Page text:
Aussies make Big History in Seattle
Aussies make Big History in Seattle
Image: Des Hylton with Professor David Christian
From its inception the Big History Project has maintained a commitment to working with teachers to produce the highest quality resources and learning experiences. Teacher feedback and collaboration is a critical component in keeping the Big History Project fresh, relevant and effective in the classroom.
In the spirit of teacher collaboration two of Australia's leading Big History teachers, Jillian Turner- a History teacher from Hornsby Girls High School in Sydney, and Des Hylton - a Physics teacher and Head of Inquiry Learning at St Pauls School in Queensland, travelled to Seattle to participate in the annual Big History Project Teacher Leader Summit. Des and Jillian provided invaluable insights to fellow US Big History teachers and the Big History Project course development team by sharing their experiences, reflections and expertise on teaching Big History in Australia. Jillian is a 4 year veteran Big History teacher and Des leads a team of teachers implementing the Big History Project course at his school.
Professional development is a crucial component of any successful educational initiative. As a cutting edge program in mixed delivery online content and interdisciplinary approaches to curriculum, the Big History Project also offers innovative approaches to professional development. An example of this is the Big History Project Yammer Community, an online forum and resource sharing platform that provides real time support to Big History teachers. The Big History Project also facilitates face-to-face gatherings of Big History teachers across Australia and the US.
As all teachers know, there is no substitute for a group of enthusiastic, passionate teachers coming together sharing and reflecting on classroom experiences. Jillian Turner provides an insight into the power of her experience collaborating with US Big History teachers and course developers:
"Meeting with other Big History teachers in the US was an inspiring experience. Teachers so rarely get the opportunity to spend time with other teachers reflecting on teaching in a broad sense. Meeting with teachers who are passionate about education on another continent confirmed that good teaching is good teaching, no matter where it happens. Students all over the world need to be challenged to think critically about the world around them. To be presented with problematic knowledge and shown that they can engage in conversations that matter to them. Teachers all over the world are excited about doing this in their classrooms and the Big History course offers the opportunity to do this. As teachers spoke about their roles within schools I found myself listening to a wide range of challenges and opportunities. It's as if the different problems facing teachers forced them to find creative solutions which turned out to be wonderful ideas. The Big History Project staff and the Teacher Leaders in the US are an inspiring group of educators. Attending the Teacher Leader Summit was a rewarding experience for me. I learnt many things during my time in Seattle and I look forward to seeing what we achieve as Big History teachers this year."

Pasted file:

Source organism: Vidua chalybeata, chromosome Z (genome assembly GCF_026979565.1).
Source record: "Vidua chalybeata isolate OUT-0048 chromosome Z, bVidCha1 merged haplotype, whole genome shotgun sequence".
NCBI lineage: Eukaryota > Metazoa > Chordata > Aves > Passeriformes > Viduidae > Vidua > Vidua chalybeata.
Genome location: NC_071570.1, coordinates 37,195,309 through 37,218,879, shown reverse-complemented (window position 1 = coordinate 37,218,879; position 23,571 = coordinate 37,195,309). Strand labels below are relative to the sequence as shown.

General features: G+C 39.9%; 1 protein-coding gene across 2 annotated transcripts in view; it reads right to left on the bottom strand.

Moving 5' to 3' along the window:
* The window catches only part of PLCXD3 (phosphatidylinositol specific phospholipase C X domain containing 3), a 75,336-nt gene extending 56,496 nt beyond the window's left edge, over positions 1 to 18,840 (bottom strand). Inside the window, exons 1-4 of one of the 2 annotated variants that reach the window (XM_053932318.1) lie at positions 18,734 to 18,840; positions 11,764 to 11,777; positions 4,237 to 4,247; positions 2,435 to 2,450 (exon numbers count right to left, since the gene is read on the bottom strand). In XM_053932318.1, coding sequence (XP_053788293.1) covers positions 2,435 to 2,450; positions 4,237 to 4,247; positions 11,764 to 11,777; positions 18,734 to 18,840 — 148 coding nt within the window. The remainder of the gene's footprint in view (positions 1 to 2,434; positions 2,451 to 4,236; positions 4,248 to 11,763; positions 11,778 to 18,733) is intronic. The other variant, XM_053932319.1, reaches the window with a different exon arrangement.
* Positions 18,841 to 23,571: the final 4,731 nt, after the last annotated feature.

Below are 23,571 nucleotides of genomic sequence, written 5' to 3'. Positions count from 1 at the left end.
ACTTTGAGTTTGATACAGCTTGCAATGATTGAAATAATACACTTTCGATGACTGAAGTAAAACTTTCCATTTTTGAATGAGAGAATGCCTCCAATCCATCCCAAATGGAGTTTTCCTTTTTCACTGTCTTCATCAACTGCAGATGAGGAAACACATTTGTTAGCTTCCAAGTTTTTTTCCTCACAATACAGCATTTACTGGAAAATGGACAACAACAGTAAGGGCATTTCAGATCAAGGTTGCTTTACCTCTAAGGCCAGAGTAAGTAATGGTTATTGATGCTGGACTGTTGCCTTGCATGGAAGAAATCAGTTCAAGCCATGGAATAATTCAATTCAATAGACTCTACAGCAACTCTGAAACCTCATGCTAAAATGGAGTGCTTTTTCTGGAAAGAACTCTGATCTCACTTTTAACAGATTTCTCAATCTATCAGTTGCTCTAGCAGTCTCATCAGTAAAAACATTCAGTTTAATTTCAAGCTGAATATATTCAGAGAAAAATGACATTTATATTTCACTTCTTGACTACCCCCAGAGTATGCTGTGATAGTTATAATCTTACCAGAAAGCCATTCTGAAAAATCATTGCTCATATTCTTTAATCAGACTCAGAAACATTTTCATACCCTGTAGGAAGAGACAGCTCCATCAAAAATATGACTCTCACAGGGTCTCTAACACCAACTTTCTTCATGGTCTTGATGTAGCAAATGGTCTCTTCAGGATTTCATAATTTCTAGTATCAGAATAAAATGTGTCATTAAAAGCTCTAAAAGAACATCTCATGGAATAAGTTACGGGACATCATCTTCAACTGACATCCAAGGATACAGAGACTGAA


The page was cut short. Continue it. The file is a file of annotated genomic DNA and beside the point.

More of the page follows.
Image: Jillian Turner
To meet the challenges of the future students will be required to appreciate all facets of a problem from multiple scales and perspectives. They will need to be able to draw insight and knowledge from a range of different disciplines and apply this knowledge with logic and reason to the problem in front of them. The Big History Project teaches students these skills and supports teachers in empowering students to succeed in the 21st century.
Des Hylton offers some insight into how his experience teaching Big History and attending the Big History Project Teacher Leader Summit is enabling him to provide these opportunities to his students:
"I feel incredibly privileged to have collaborated with so many outstanding teachers in Seattle during the Big History Lead Teacher Summit. Hearing other teachers' stories, sharing strategies and being able to continue to refine the course left me energised and eager to get back into the classroom with our latest cohort of Big History students here in Brisbane, Australia. It is a testament to the power of the Big History narrative, which adds significant value to the skills and dispositions (qualities) of learners, regardless of their schooling system.Operating in an interdisciplinary way of thinking and collaborating with such a wide range of teachers has renewed my positive outlook for the future of Big History (and humanity)."
The Big History Institute, Macquarie University will be hosting a Big History Project Information and Implementation evening on Wednesday March 23rd providing current and prospective Big History Teachers with an overview of the Big History Project course, modes of implementation and updates on exciting new online professional development opportunities available mid-2016. Attendance at the event is free of charge and you can register here.
The Big History Project course also has approval from the Board of Studies Teaching and Educational Standards (BOSTES) NSW as a school developed board endorsed course in Stage 5 100 and 200 hours as well as a 1 unit Preliminary course. Applications for BOSTES approval to teach the Big History Project course in 2017 close April 8 2016. Pre-filled applications and submission details are available here.